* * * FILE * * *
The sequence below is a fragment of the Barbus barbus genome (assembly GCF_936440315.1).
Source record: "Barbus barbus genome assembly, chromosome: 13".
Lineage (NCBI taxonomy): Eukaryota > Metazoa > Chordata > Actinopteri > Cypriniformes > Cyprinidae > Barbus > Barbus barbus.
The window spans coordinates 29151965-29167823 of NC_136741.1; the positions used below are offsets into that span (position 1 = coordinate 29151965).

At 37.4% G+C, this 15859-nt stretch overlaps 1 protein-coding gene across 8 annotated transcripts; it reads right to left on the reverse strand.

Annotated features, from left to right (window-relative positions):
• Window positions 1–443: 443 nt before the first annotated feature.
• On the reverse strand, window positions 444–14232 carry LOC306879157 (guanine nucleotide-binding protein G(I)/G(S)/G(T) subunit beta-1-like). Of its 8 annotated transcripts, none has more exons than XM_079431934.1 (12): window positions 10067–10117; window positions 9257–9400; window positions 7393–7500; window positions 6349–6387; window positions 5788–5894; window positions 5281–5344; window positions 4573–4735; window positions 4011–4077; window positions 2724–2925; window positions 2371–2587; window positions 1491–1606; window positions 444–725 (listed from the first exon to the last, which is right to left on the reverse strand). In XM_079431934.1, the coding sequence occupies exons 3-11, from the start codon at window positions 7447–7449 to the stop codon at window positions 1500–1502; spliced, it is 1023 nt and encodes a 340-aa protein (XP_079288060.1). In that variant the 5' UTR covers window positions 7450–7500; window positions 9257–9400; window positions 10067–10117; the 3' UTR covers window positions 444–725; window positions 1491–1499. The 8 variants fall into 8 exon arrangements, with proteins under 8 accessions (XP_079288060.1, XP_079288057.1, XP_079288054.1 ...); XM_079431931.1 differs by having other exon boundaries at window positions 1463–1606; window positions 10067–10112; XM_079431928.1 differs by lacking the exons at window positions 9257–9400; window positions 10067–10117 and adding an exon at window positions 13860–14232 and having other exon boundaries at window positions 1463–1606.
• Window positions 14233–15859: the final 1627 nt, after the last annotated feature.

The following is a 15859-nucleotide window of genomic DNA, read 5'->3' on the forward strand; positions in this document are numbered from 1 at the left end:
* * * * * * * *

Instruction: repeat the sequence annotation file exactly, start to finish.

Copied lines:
The sequence below is a fragment of the Barbus barbus genome (assembly GCF_936440315.1).
Source record: "Barbus barbus genome assembly, chromosome: 13".
Lineage (NCBI taxonomy): Eukaryota > Metazoa > Chordata > Actinopteri > Cypriniformes > Cyprinidae > Barbus > Barbus barbus.
The window spans coordinates 29151965-29167823 of NC_136741.1; the positions used below are offsets into that span (position 1 = coordinate 29151965).

At 37.4% G+C, this 15859-nt stretch overlaps 1 protein-coding gene across 8 annotated transcripts; it reads right to left on the reverse strand.

Annotated features, from left to right (window-relative positions):
• Window positions 1–443: 443 nt before the first annotated feature.
• On the reverse strand, window positions 444–14232 carry LOC306879157 (guanine nucleotide-binding protein G(I)/G(S)/G(T) subunit beta-1-like). Of its 8 annotated transcripts, none has more exons than XM_079431934.1 (12): window positions 10067–10117; window positions 9257–9400; window positions 7393–7500; window positions 6349–6387; window positions 5788–5894; window positions 5281–5344; window positions 4573–4735; window positions 4011–4077; window positions 2724–2925; window positions 2371–2587; window positions 1491–1606; window positions 444–725 (listed from the first exon to the last, which is right to left on the reverse strand). In XM_079431934.1, the coding sequence occupies exons 3-11, from the start codon at window positions 7447–7449 to the stop codon at window positions 1500–1502; spliced, it is 1023 nt and encodes a 340-aa protein (XP_079288060.1). In that variant the 5' UTR covers window positions 7450–7500; window positions 9257–9400; window positions 10067–10117; the 3' UTR covers window positions 444–725; window positions 1491–1499. The 8 variants fall into 8 exon arrangements, with proteins under 8 accessions (XP_079288060.1, XP_079288057.1, XP_079288054.1 ...); XM_079431931.1 differs by having other exon boundaries at window positions 1463–1606; window positions 10067–10112; XM_079431928.1 differs by lacking the exons at window positions 9257–9400; window positions 10067–10117 and adding an exon at window positions 13860–14232 and having other exon boundaries at window positions 1463–1606.
• Window positions 14233–15859: the final 1627 nt, after the last annotated feature.

The following is a 15859-nucleotide window of genomic DNA, read 5'->3' on the forward strand; positions in this document are numbered from 1 at the left end: